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Baseball Conditioning Myths Part 1


Hi, my name is Dr. Chris McKenzie, board certified
sports and orthopedic physical therapist for players in Major league baseball, minor leagues,
the NCAA and youth baseball. In part 1 of this video I’m going to bust the 2 biggest
myths on baseball conditioning. Myth #1: In order to increase a baseball players’
stamina, to be able to play the whole game at 100%, the baseball player needs to run
long distances. FACT. Baseball is an explosive sport and played
using the anaerobic energy system, also known as anaerobic glycolysis, meaning that there
is little-to-no oxygen needed to perform baseball sport movements.  Running longer distances
uses the aerobic energy system, meaning it uses oxygen as its primary source to generate
energy. Even the least explosive position on the field, the first basemen, doesn’t
perform aerobic, oxygen demanding movements. Contrast that with the most explosive position
on the field –the pitcher, who regularly hurls the ball towards home plate in about
1 second, and then rests for 20 seconds–he or she, is definitely using an anaerobic energy
system to do this.  So, in its most simplistic form, you cannot improve a baseball players’
anaerobic stamina by having them practice aerobic conditioning.
Myth #2:  Running longer distances is able to get the toxins and Lactic Acid out of a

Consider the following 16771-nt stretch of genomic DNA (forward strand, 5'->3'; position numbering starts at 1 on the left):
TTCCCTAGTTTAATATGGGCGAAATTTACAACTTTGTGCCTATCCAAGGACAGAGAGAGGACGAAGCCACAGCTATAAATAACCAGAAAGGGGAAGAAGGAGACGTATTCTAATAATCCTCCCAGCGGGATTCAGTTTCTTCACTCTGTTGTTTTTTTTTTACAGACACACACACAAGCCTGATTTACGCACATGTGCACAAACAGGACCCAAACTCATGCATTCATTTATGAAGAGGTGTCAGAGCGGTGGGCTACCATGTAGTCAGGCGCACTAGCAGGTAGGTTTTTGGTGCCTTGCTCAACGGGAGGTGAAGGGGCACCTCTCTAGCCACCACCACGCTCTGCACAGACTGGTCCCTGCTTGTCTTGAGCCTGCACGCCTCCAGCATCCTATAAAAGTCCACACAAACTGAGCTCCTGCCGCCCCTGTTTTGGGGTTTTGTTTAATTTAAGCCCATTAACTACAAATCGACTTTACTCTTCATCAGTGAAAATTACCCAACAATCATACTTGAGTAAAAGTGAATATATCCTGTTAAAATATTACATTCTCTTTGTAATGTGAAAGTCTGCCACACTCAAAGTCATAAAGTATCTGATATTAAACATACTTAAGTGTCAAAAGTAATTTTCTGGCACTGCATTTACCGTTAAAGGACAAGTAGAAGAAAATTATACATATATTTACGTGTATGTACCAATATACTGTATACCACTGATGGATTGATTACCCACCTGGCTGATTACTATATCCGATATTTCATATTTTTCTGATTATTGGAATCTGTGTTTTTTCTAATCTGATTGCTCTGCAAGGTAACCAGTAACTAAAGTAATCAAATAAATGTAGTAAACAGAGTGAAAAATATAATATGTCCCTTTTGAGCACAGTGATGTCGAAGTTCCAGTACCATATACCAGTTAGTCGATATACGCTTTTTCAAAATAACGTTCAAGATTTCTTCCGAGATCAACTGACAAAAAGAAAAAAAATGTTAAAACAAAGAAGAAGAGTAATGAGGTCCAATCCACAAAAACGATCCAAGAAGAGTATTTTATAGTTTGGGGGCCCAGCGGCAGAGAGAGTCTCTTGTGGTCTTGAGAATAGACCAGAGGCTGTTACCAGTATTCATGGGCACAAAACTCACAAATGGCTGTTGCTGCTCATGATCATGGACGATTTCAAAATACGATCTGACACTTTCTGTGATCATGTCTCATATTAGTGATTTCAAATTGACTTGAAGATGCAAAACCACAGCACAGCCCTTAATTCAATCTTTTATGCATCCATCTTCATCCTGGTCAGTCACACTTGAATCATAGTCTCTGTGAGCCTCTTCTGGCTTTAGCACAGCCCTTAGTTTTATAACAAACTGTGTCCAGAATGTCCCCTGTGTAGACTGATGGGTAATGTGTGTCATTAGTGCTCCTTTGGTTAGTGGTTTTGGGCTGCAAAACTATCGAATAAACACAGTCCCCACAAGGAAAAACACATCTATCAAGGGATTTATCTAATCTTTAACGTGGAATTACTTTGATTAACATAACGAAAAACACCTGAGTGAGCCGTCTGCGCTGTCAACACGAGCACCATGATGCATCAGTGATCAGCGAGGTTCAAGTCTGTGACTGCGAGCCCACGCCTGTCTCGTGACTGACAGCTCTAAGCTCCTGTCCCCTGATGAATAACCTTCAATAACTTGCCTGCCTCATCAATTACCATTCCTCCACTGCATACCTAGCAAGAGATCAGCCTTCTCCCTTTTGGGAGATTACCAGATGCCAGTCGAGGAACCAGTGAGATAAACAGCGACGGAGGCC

baseball players’ body. FACT. I love this myth because it directly
contradicts myth # 1. Lactate or Lactic Acid as it’s more commonly known, is a byproduct
of using the anaerobic energy system.  A baseball player would not have a build-up
of lactic acid if they were training and competing inside the aerobic energy system. So why then
should a baseball player run long distances to “get the lactic acid out” if there
is none? Since the baseball player DOES perform in
the anaerobic energy system there may be a small build-up of lactic acid. I’m here
to tell you your body can rid itself of this Lactic Acid on it’s own without any extra
help from endurance type training. So if you are worried about lactic acid being stuck
in the muscles, don’t! Ok, so I’m done with the biggest myths,
but I want to give you a few more facts and show you how you should be conditioning as
a baseball player. You can check that out in the next installment of Baseball Conditioning,
Part 2, next week. If you know someone who would benefit from hearing this, please share it with them. Do you want to know the secret to preventing baseball elbow pain? Then click here and download my free report: The #1 Exercise to Prevent Baseball elbow pain before it starts and get rid of it if you have it that you can use immediately.

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